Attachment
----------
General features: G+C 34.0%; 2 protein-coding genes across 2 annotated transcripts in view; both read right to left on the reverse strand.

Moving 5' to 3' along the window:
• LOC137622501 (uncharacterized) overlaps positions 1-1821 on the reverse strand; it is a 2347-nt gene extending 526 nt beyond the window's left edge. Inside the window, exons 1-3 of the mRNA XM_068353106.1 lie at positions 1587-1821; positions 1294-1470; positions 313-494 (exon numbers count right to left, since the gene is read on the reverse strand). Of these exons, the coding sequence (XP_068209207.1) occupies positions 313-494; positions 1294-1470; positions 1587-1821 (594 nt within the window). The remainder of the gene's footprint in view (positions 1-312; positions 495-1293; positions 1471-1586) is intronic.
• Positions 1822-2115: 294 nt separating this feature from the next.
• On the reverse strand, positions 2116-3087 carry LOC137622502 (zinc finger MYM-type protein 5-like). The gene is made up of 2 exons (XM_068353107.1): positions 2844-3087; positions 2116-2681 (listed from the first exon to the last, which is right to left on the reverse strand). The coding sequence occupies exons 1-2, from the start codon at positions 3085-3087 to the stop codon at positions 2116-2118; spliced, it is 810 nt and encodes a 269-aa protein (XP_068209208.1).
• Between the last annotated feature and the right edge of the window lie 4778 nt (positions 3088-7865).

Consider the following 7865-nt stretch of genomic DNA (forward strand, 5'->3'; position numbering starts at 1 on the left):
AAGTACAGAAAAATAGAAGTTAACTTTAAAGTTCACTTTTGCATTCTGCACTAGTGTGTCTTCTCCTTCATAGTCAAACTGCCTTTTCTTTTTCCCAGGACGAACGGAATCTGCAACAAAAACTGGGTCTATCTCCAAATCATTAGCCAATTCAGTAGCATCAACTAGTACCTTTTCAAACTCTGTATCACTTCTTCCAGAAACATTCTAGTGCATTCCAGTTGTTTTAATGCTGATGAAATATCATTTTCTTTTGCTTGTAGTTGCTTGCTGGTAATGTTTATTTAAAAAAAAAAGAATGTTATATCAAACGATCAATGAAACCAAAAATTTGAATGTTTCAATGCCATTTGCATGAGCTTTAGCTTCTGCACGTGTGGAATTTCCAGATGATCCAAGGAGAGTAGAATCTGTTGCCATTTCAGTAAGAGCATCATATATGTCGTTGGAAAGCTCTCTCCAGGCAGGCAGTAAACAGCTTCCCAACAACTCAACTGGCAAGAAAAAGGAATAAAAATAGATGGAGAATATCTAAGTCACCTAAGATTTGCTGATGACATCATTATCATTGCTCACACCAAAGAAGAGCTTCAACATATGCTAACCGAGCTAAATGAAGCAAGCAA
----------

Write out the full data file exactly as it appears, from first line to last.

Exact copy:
General features: G+C 34.0%; 2 protein-coding genes across 2 annotated transcripts in view; both read right to left on the reverse strand.

Moving 5' to 3' along the window:
• LOC137622501 (uncharacterized) overlaps positions 1-1821 on the reverse strand; it is a 2347-nt gene extending 526 nt beyond the window's left edge. Inside the window, exons 1-3 of the mRNA XM_068353106.1 lie at positions 1587-1821; positions 1294-1470; positions 313-494 (exon numbers count right to left, since the gene is read on the reverse strand). Of these exons, the coding sequence (XP_068209207.1) occupies positions 313-494; positions 1294-1470; positions 1587-1821 (594 nt within the window). The remainder of the gene's footprint in view (positions 1-312; positions 495-1293; positions 1471-1586) is intronic.
• Positions 1822-2115: 294 nt separating this feature from the next.
• On the reverse strand, positions 2116-3087 carry LOC137622502 (zinc finger MYM-type protein 5-like). The gene is made up of 2 exons (XM_068353107.1): positions 2844-3087; positions 2116-2681 (listed from the first exon to the last, which is right to left on the reverse strand). The coding sequence occupies exons 1-2, from the start codon at positions 3085-3087 to the stop codon at positions 2116-2118; spliced, it is 810 nt and encodes a 269-aa protein (XP_068209208.1).
• Between the last annotated feature and the right edge of the window lie 4778 nt (positions 3088-7865).

Consider the following 7865-nt stretch of genomic DNA (forward strand, 5'->3'; position numbering starts at 1 on the left):
AAGTACAGAAAAATAGAAGTTAACTTTAAAGTTCACTTTTGCATTCTGCACTAGTGTGTCTTCTCCTTCATAGTCAAACTGCCTTTTCTTTTTCCCAGGACGAACGGAATCTGCAACAAAAACTGGGTCTATCTCCAAATCATTAGCCAATTCAGTAGCATCAACTAGTACCTTTTCAAACTCTGTATCACTTCTTCCAGAAACATTCTAGTGCATTCCAGTTGTTTTAATGCTGATGAAATATCATTTTCTTTTGCTTGTAGTTGCTTGCTGGTAATGTTTATTTAAAAAAAAAAGAATGTTATATCAAACGATCAATGAAACCAAAAATTTGAATGTTTCAATGCCATTTGCATGAGCTTTAGCTTCTGCACGTGTGGAATTTCCAGATGATCCAAGGAGAGTAGAATCTGTTGCCATTTCAGTAAGAGCATCATATATGTCGTTGGAAAGCTCTCTCCAGGCAGGCAGTAAACAGCTTCCCAACAACTCAACTGGCAAGAAAAAGGAATAAAAATAGATGGAGAATATCTAAGTCACCTAAGATTTGCTGATGACATCATTATCATTGCTCACACCAAAGAAGAGCTTCAACATATGCTAACCGAGCTAAATGAAGCAAGCAA